Social housing opt for modern fascia materials but retain heritage character
Part of the Solihull Community Housing portfolio, The Hermitage comprises of 10 one and two bed apartments and a number of large communal spaces. A detached red-brick building, built in 1863 by the Rev Charles Evans, a headmaster of King Edward School, Birmingham, The Hermitage has been a place of many things, for many people.
Following damage caused by a fire in 1905, The Hermitage was restored in 1915 and used by the Red Cross as a relief hospital for the wounded during WW1. Acquired by the Local Authority in 1920, the building became a children’s home until the early 1970s, with one former resident commenting, “The Hermitage was a huge, rambling house, but I remember it being very happy…” Acquired by Solihull Community Housing (SCH), and council run for around 35 years, work began in October 2012 on a £200k project to refurbish the property both internally and externally.
“The Hermitage isn’t a listed building,” says SCH project manager, Brian King, “…but it is important that we retain its character.” Easier said than done when working within the limitations of a social housing budget, yet for The Hermitage to not only last another 150 years but for SCH to meet its objective of becoming long term maintenance free, changes needed to be made.
“A large percentage of the original exterior products are manufactured from timber, from the roofline to the windows. As a result of weathering and irregular maintenance, performance was suffering, with draughty windows and rotten fascia boards. We needed to decrease the long-term maintenance and repair costs of the building with materials that can stand up to our climate. Our budget is public-funded, and when you have that kind of responsibility you want to make sure that you make that money work hard for you.”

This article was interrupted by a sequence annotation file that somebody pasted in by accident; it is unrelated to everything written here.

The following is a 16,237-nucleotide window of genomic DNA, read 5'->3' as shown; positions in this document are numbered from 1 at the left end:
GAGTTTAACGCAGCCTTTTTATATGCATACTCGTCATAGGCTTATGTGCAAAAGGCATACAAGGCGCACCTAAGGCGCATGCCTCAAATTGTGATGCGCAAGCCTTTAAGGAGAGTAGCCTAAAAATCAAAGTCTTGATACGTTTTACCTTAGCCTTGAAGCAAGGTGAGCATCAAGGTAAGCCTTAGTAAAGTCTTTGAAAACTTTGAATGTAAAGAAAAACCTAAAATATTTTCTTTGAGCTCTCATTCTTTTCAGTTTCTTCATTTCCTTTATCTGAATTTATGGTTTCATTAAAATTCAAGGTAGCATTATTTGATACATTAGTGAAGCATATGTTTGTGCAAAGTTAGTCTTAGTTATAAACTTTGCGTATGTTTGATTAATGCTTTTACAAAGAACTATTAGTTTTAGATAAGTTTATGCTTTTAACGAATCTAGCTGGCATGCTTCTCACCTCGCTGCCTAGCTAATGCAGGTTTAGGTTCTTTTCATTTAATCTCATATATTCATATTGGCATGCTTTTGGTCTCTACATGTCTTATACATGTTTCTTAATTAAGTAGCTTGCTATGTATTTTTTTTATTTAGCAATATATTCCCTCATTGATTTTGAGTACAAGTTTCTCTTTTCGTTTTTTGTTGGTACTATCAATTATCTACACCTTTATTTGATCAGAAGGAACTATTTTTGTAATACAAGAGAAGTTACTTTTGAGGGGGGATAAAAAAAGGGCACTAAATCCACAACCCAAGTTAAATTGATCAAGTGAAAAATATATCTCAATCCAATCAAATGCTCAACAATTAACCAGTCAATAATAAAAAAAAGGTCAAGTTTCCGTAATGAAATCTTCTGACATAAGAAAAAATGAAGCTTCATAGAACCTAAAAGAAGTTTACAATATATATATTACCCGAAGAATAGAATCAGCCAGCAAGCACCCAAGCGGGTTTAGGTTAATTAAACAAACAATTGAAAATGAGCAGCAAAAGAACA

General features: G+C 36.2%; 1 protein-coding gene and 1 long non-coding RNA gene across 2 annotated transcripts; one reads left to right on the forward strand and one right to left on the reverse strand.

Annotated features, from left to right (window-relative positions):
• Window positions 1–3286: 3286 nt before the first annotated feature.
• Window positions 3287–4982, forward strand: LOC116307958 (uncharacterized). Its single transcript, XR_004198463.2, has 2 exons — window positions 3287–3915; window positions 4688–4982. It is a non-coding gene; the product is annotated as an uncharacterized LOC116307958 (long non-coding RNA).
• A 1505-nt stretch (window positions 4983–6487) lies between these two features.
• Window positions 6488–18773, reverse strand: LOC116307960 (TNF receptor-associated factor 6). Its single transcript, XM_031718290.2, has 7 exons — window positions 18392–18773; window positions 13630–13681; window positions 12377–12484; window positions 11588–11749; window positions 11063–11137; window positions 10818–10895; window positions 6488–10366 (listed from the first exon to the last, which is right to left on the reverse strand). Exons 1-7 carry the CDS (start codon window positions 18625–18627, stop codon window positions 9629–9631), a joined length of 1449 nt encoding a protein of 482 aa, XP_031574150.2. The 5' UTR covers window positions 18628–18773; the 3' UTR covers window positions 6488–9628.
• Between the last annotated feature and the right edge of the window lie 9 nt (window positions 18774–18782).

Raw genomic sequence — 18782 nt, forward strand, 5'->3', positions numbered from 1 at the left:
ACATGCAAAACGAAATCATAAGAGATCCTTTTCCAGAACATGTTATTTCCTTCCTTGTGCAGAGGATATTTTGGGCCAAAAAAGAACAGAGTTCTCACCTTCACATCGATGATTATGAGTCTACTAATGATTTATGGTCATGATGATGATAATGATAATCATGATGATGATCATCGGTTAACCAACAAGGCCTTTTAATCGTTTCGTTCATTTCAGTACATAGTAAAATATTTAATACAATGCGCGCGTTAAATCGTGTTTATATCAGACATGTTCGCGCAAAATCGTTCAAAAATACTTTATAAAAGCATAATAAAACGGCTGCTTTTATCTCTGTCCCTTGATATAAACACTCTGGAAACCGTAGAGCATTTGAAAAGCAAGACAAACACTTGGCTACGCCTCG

Retaining the property’s character was a key factor, especially for the residents. As amenity housing, The Hermitage provides unsupported housing for older people. “Keeping the residents happy has always been a crucial part of the success of this refurb,” continues Brian. “Working with our contractors Berben Installations, we have held regular meetings with the residents to keep them informed; this has been the key to gaining and maintaining their support and patience during the works.”
With sympathy and integrity high on the agenda for this renovation project, an eye for detail has been integral to its success. One example of this has been the replica roofline manufactured and created by fascia system specialist, Swish Building Products. Having tendered competitively for the supply of roofline and rainwater products, the Tamworth-based business also showed awareness and understanding of the building’s character in its response.
“The Hermitage has particularly ornate fascia boards,” said Brian. “We wanted to reproduce this, and emulate this feature but using maintenance-free materials. Swish Building Products is renowned for its expertise in low-maintenance products, and was able to come up with a solution that appeased any doubts or scepticism about using PVC-U on a historic building.”